Could chopsticks idea help save the planet?
A new design of chopstick which could save vast numbers of trees from the axe and a pioneering way of creating electricity through road traffic noise are just two of the ideas vying for the St Andrews Prize.
A joint project between the University of St Andrews and Conoco, the Prize is seeking innovative but practical solutions to some of the world’s most challenging environmental problems.
Retired forestry worker Robert Simpson, born in England but based in Japan, claims that massive numbers of trees are destroyed each year to provide chopsticks. He believes that used aluminium cans could be melted down into tubes and, at the end of the tube, a grip would hold a 2″ piece of wood inserted for use when eating and disposed of afterwards. Mr Simpson claims that, as well as saving trees from unnecessary destruction, his idea would lead to a significant reduction in the weight of household rubbish, saving towns and cities money.
Meanwhile, Lee Moore, a geophysical data processing consultant based in Colorado, is interested in the possibility of generating enough electricity to supply the national grid through road traffic noise. Mr Moore is designing an apparatus to test the concept, based on using the build- up of seismic waves to generate power. If implemented, he believes the system would create a non-polluting source of electrical energy from the re-use of a polluting type of energy, the petrol engine.
Individuals or groups from all walks of life and any part of the world are invited to participate in the 2002 St Andrews Prize. The winner will receive $25,000 and the support of an elite network of renowned environmental experts. Two runners up will receive $5,000. To date, the Prize has generated the best response since its launch in 1999.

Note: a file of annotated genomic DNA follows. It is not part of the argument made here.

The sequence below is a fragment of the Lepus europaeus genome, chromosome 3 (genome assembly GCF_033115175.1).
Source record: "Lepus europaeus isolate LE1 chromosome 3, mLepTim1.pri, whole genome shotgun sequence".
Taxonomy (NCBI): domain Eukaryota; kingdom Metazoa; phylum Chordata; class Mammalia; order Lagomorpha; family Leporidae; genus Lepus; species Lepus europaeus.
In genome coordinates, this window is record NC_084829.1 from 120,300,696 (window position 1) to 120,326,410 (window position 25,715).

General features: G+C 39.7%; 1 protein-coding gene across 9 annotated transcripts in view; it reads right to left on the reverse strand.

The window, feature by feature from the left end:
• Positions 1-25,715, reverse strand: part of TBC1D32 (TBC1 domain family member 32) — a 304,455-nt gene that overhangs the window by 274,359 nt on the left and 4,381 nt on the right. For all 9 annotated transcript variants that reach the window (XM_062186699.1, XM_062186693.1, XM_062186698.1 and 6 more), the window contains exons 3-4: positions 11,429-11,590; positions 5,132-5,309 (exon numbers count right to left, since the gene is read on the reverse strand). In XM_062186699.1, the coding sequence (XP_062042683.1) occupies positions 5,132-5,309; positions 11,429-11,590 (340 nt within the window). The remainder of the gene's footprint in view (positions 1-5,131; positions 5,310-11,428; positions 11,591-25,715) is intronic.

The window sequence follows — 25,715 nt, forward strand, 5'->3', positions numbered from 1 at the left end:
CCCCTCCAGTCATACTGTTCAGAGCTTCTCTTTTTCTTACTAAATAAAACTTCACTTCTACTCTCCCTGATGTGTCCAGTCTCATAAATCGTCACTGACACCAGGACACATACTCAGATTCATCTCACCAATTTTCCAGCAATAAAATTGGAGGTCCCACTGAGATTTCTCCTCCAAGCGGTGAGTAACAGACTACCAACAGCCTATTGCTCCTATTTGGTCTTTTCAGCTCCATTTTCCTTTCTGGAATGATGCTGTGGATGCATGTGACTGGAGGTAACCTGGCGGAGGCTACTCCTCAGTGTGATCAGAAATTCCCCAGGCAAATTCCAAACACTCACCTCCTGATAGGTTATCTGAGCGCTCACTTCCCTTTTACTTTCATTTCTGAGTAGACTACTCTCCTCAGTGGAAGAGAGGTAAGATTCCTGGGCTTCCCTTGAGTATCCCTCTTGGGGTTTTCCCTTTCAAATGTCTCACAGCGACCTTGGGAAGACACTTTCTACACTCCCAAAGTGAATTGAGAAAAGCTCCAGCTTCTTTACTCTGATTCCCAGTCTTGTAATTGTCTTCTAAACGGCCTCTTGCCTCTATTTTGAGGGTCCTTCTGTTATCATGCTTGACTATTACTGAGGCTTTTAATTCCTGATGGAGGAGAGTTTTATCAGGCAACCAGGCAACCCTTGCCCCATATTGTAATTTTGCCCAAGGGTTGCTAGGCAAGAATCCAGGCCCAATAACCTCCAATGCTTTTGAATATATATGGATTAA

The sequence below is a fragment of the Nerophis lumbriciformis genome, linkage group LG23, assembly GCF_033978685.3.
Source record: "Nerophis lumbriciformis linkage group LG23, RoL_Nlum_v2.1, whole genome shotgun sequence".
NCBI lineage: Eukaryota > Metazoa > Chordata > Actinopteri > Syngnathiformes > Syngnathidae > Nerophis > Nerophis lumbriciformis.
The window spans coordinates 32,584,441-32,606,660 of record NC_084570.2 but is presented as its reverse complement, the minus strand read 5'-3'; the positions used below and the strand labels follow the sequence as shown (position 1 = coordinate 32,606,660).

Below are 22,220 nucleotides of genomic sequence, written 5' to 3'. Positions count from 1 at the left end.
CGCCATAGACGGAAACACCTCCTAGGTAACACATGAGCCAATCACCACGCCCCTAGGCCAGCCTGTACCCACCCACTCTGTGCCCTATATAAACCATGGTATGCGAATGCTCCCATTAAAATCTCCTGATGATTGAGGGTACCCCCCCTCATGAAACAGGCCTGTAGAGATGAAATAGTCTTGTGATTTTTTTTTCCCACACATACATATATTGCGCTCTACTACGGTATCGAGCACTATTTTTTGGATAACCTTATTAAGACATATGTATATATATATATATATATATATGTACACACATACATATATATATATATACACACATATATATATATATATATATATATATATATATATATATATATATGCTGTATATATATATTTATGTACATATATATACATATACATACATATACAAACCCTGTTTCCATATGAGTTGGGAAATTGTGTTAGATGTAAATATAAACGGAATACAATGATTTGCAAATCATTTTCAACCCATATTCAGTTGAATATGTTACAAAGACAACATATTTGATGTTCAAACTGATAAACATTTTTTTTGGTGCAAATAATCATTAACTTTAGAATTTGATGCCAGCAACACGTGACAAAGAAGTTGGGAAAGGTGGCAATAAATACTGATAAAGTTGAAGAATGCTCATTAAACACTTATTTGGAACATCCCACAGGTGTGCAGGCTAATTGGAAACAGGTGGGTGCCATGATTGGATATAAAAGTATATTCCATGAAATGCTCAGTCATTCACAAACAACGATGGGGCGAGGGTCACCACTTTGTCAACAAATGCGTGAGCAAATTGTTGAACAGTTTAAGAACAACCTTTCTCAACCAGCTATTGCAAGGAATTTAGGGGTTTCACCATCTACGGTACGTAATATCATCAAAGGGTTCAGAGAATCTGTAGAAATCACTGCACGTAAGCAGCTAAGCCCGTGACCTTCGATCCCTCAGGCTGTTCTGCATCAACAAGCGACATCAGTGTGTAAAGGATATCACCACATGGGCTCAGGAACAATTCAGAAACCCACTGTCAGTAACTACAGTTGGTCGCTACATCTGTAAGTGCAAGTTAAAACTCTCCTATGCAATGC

No entry forms are required. All entrants have to do is submit an outline proposal on a single sheet of A4 paper by 30 October 2001. A selection of entrants will then be asked to elaborate on their ideas with a fuller submission in January 2002. Three shortlisted finalists will be invited to the University of St Andrews in May 2002 to present their submissions to the Prize Panel, a distinguished group consisting of environmentalists, scientists and industrialists. After two days of presentations and debates, the Panel will select the winner.
Further information on the Prize can be viewed at http://www.thestandrewsprize.com or from The St Andrews Prize Office, University of St Andrews, St Salvator’s College, St Andrews, Fife KY16 9AL, Scotland, Tel 01334 462161, Fax: 01334 462590, email firstname.lastname@example.org.
NOTE TO EDITORS – Further information/contact details for the above entrants can be obtained by phoning Claire Grainger or Gayle Cook on 01334 462529, 07730 415 015 or 07900 050 103.
Issued by Beattie Media on behalf of the University of St Andrews For more information please contact Claire Grainger on 01334 462530, 07730 415 015 or email email@example.com Ref: prize2002.entries/standrews/chg/6se p2001